INFILTRATE

The militant atheists around us who have a point to make gleefully tell us that the church is dying. The cheerleaders for Christian decline make their bold proclamations on the grounds that statistically speaking the western Church is falling off a cliff. True enough.

Perhaps the church in the West is declining statistically, but that does not necessarily mean it is dying. Especially not if you consider being a Christian is more a matter of living for Christ rather than ticking a box marked ‘Christian’ on a census form.

A more accurate assessment of our situation might be that the church today is in transition, and transition is not the same as dying.

We are facing a cultural shift which is bringing about greater clarity in defining who is a Christian, and that in many ways is a good thing. The numbers are declining if you look at those who self-identify as Christian. That has to be acknowledged as a simple fact. This does not mean that the church is facing a disaster. The faithful are not throwing in the towel and leaving the church in droves, the secularism of the western establishment is not making vast inroads amongst believers no matter how loudly the new atheists may proclaim it. Dawkins and his chums convince very few other than those who are persuaded already, their impact amongst Christians is minimal, if that.

What is happening is that in many cases, people who once called themselves Christians are simply no longer doing so. There no longer exists the simple equation of being British or American or Canadian or anything else with being a Christian. The church definition of Christian and the world’s definition are very different. Those who once considered themselves Christians by heritage no longer self-identify in the same way, they are more comfortable being free of a label which never truly reflected their religious stance, so far so honest. This is not a disaster for the church no matter how often the new atheists may trumpet it so.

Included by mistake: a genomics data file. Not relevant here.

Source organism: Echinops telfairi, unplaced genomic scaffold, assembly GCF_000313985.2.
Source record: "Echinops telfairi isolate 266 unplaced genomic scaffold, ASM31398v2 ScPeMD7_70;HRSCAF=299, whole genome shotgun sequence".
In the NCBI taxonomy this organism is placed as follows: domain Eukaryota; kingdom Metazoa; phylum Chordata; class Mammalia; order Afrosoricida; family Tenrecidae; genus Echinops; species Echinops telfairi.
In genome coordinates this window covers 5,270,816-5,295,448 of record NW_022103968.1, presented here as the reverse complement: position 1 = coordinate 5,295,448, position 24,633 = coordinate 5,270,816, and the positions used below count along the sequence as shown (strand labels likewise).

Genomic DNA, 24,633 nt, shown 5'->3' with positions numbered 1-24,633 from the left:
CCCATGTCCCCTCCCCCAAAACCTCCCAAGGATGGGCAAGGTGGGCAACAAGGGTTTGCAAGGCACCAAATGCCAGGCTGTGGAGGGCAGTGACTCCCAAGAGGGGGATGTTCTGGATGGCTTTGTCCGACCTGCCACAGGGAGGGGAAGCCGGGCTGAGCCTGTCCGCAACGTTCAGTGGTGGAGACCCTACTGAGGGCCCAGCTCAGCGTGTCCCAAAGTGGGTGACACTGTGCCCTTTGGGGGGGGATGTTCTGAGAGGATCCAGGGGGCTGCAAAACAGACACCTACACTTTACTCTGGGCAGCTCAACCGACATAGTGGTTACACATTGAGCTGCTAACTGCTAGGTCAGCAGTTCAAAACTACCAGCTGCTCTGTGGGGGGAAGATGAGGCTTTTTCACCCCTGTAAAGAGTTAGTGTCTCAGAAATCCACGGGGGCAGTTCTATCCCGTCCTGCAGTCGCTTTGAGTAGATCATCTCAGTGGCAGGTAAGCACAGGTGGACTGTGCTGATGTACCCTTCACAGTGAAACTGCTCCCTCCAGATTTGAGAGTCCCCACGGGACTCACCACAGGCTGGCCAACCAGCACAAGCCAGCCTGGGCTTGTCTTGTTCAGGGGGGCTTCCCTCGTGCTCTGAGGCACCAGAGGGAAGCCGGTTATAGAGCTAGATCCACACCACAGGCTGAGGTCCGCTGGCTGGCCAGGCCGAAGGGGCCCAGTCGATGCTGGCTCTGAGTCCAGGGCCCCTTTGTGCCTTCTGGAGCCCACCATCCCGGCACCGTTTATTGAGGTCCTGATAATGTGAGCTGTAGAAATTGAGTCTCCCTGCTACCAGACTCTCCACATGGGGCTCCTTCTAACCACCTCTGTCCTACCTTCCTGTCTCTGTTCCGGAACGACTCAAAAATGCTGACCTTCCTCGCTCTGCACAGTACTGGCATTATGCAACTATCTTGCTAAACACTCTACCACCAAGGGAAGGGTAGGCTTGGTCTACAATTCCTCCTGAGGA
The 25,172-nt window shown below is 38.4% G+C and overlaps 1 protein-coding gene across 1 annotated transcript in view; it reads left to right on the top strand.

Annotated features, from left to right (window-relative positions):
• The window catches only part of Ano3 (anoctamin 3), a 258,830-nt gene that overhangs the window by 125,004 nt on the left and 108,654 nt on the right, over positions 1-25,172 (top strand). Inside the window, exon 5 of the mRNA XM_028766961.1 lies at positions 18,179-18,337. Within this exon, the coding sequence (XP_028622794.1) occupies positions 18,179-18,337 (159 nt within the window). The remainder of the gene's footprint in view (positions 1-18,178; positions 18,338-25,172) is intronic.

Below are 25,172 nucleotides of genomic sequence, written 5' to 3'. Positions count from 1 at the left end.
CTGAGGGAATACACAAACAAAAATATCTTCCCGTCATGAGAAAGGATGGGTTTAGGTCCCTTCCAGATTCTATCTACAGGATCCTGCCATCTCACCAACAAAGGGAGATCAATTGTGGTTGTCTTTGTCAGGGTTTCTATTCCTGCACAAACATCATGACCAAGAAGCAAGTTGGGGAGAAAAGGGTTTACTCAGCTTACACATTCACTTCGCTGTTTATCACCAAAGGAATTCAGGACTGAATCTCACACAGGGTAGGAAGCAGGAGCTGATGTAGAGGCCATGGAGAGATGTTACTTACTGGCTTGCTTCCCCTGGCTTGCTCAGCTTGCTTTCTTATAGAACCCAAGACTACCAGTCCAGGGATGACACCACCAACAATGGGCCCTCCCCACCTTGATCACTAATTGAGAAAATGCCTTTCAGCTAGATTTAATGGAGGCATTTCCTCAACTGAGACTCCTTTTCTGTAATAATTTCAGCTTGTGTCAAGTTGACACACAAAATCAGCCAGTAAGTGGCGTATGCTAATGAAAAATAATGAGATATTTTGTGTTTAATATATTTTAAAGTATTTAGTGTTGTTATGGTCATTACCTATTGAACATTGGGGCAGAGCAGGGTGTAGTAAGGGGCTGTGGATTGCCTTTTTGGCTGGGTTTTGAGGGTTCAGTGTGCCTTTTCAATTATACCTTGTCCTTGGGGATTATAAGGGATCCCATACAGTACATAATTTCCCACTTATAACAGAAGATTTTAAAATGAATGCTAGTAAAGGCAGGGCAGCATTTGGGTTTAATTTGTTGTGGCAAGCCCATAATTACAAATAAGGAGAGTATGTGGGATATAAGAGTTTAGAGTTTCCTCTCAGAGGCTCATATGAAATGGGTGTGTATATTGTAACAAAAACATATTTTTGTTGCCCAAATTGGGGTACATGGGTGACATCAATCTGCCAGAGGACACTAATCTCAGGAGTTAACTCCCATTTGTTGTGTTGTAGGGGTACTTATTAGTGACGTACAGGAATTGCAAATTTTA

The church is not dying, what is happening is that it is being more carefully defined, which we should welcome.

As Christians increasingly find themselves pushed to the margins of society people are beginning to count the cost. Whether in a TV studio or a public bar, taking a stance on any issue as a Christian is an open invitation to having one’s views dismissed without consideration. Instead of being identified with the mainstream, biblical Christianity (not the squishy progressive kind) is increasingly considered to be polarising or even intolerant. Progressive Christianity is merely considered irrelevant.

As this tendency increases we will see the numbers of those self-identifying as Christian decreasing. As this happens we will see continuing decline of traditional church influence in society; more worryingly there will be a continuing decline of Christian influence in society. Here in Britain we have already lost the culture war, what is left are a few guerrilla groups waging an intermittent struggle.

This is no cause for despair. Christianity may well be losing its top-down social, political and cultural influence. Jesus, however, spoke of His followers making an impact in a very different manner from the one whose passing so many church members mourn. Jesus taught that God’s kingdom progresses in a subversive manner, the yeast infiltrates, it penetrates and changes all around it. This is what we see the early church in the book of Acts putting into practice.

The times ahead will be difficult, there will be ever clearer distinctions drawn between a believing world view and the unbelieving view of the world; between Christianity and the numerous forms of unbelief around us.

It is time for Christians to stop mourning the loss of numbers. It is time to regroup and develop new subversive tactics, becoming active agents of change in the progress of God’s Kingdom.

We do not move forward by fighting only last ditch stands against the infidelity of the world as our culture warriors do, although that is often necessary. We do not fight the good fight of faith by baptising the views of the world with a slightly Christian veneer as progressives do. The proper response is God’s people living faithful Spirit filled lives deliberately moving into the mission fields all around us as agents of change, or gospel transformation.

 

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About Campbell

Now retired but once upon a time a parish minister in Glasgow, before that the South West and initially the Black Isle. Been a prison chaplain and lecturer. Still am constantly bemused by the weird world around me.
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One Response to INFILTRATE

  1. Barbara says:

    So true. When I hear the media stating how church attendances are poor, churches empty etc., I always think “where do you do your research?) there are thousands and thousands of Christians meeting in homes, church halls, schools, community centres, obsolete theatres to name but a few, every week”

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